Anglo-Scottish rivalry takes a completely new turn. In a surprising story of contrasting wildlife fortunes, southern England is rapidly losing some of its most attractive summer birds, from swallows to willow warblers, while at the same time, Scotland is gaining them.
It’s not that birds are quitting the South of Britain to go and nest in the North. Rather, the southern populations of several species of summer visitors are rapidly declining, while their northern populations are expanding substantially. The striking and so far unexplained divergence has been revealed by the magnificent new atlas of British and Irish birds, all 700 pages of it, which has been six years in the making and is published next week.
It displays a growing North-South contrast in abundance, over the past two decades, in at least eight species – swallow, house martin and sand martin, willow warbler, garden warbler and grasshopper warbler, plus tree pipit and cuckoo. (Other species are showing signs of this, but it is in these eight that the shift is clear).
Scotland, long seen in bird terms as the grandiose home of the golden eagle, is now a much better place than the Home Counties to hear two of spring’s most delicate sounds – the musical double note of the cuckoo and the silvery cascade of the willow warbler – and to witness the exhilarating springtime sight of swallow acrobatics.
The population of the willow warbler, for example, has declined by 28 per cent in England since the early 1990s but in Scotland it increased by 33 per cent over the same period. I personally find willow warblers harder and harder to encounter in my own patch in Surrey, but on an Easter holiday on Skye a couple of years ago, they were singing in every birch tree. You couldn’t get out of the car without hearing the descending song: seep-seep, sip-sip, sep-sep, sap-sap, sup-sup. It was charming to a degree but it made me realise how much I was missing it back home.
Over the same period, the cuckoo declined in England by no less than 63 per cent and it is missing now across much of the South. But over Scotland as a whole, while there was a total decline of 5 per cent, in some areas such as the Highlands and Islands there was a notable growth in numbers. (On the Isle of Eigg a few years back, I saw seven cuckoos in a morning).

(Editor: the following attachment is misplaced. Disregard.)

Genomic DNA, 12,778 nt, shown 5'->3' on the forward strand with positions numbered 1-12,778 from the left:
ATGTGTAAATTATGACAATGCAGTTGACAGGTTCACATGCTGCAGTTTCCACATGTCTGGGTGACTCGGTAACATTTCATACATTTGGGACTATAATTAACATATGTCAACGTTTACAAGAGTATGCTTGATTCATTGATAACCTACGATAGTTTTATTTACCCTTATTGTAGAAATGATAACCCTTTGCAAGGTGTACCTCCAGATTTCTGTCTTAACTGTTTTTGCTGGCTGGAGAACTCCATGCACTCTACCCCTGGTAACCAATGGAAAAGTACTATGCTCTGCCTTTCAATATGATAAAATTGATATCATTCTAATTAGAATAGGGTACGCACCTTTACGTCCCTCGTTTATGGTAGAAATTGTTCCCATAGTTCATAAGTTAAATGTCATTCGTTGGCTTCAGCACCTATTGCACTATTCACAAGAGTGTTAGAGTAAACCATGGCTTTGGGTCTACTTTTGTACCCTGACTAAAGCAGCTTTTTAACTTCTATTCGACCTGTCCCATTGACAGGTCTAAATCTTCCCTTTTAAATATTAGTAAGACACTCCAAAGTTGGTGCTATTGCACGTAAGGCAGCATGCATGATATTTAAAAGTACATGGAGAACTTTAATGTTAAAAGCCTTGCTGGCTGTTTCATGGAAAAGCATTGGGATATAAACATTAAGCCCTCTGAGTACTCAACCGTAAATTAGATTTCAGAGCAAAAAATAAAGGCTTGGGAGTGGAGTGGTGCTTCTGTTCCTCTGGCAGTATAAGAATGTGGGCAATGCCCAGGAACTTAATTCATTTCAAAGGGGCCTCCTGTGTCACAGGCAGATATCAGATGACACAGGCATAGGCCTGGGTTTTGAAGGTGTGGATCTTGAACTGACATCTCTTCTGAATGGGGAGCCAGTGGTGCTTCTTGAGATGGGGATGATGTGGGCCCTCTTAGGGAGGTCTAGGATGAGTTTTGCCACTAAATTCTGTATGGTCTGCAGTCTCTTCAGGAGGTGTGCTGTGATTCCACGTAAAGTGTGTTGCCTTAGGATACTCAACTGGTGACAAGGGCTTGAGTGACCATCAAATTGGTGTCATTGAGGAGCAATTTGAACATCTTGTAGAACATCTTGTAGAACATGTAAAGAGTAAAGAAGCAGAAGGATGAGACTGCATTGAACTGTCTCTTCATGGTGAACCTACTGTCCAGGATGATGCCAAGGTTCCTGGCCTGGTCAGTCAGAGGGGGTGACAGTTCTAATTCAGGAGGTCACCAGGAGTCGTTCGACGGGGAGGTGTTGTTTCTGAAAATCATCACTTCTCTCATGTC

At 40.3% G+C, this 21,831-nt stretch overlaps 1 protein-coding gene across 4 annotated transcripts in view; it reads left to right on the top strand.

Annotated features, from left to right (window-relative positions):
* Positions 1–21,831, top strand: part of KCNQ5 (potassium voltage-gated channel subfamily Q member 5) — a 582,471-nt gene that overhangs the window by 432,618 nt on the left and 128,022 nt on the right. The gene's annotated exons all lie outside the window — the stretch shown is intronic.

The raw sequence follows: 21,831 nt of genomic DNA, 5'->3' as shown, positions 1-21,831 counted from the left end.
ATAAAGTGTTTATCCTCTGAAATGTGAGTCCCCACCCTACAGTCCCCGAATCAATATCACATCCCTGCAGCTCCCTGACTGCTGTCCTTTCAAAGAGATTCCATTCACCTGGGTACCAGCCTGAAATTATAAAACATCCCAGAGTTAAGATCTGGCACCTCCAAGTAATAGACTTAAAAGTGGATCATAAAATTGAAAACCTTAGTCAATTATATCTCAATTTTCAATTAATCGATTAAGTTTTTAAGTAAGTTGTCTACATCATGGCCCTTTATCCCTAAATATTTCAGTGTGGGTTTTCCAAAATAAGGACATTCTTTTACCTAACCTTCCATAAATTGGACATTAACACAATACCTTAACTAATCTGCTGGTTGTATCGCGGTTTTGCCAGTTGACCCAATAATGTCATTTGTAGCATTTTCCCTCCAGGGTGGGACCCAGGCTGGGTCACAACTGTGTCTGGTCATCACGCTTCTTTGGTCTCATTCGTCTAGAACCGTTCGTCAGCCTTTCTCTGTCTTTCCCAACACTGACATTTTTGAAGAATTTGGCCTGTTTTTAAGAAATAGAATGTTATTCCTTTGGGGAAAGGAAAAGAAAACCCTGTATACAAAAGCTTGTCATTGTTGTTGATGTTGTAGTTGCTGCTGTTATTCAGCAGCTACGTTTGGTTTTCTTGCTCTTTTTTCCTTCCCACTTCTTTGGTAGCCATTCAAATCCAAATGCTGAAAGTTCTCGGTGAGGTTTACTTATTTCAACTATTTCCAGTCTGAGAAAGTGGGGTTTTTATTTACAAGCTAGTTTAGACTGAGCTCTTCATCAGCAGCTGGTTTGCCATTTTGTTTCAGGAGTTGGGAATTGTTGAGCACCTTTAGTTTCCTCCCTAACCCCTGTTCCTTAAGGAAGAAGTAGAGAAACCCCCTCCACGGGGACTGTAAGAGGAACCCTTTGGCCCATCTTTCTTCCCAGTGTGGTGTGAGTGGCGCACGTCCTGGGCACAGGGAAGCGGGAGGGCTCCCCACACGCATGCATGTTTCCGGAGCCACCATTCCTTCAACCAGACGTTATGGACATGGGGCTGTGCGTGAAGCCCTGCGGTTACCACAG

Swallows too are increasingly thin on the ground in the South-East of England but increasing north of the border, and the same can be seen for its hirundine cousins, the house martin and sand martin.
These shifts are vividly displayed, with green for losses and red for gains, in the maps of Bird Atlas 2007-2011 – the most complete overview of bird distribution and change in Britain and Ireland ever put together. Produced by the British Trust for Ornithology with BirdWatch Ireland and the Scottish Ornithologists’ Club, the atlas examines the breeding and wintering fortunes of nearly 300 species over the 2007 to 2011 period, as noted down by 40,000 volunteer observers who between them contributed 19 million records. More than 99 per cent of the land surface of both Britain and Ireland has been covered.
The resultant snapshot of the present is engrossing, but the real value is in the contrasts the atlas affords with the two previous bird atlases of the British Isles, done for the periods 1968-1972 and 1988-91. What results, says the BTO’s director, Andy Clements, is “a 40-year story of change”.
There are changes in all directions. An arresting one is the spread eastwards of a pair of species once persecuted by gamekeepers – the buzzard and the raven. Two decades ago they were largely confined to the west of a line drawn from the Pennines to Southampton; now (perhaps because persecution has ended) both birds have spread all over England.
There are many such: the hobby, the dashing summer falcon, is moving steadily northwards in distribution, while the nightingale is shrinking back remorselessly towards South-East England and its stronghold in Essex, Kent and Sussex. In terms of sheer increase, the prize is taken by the little egret, which at the time of the last atlas did not breed in Britain; now there are about 700 breeding pairs. But it is the English- Scottish shift of the willow warbler et al. which is most remarkable. All eight birds concerned winter in sub-Saharan Africa, and it is very probable that this offers a clue to what is happening, although it has not been teased out yet. Climate change, affecting the hatching of their caterpillar food, may also be playing a role.
Yet whatever the cause, there it is in the maps. “We have removed observer bias and we are sure this is a real phenomenon, and a notable one,” said co-author Dr Simon Gillings. Have a look for yourself from next week. It is the most riveting bird book produced in Britain for years.Reuse content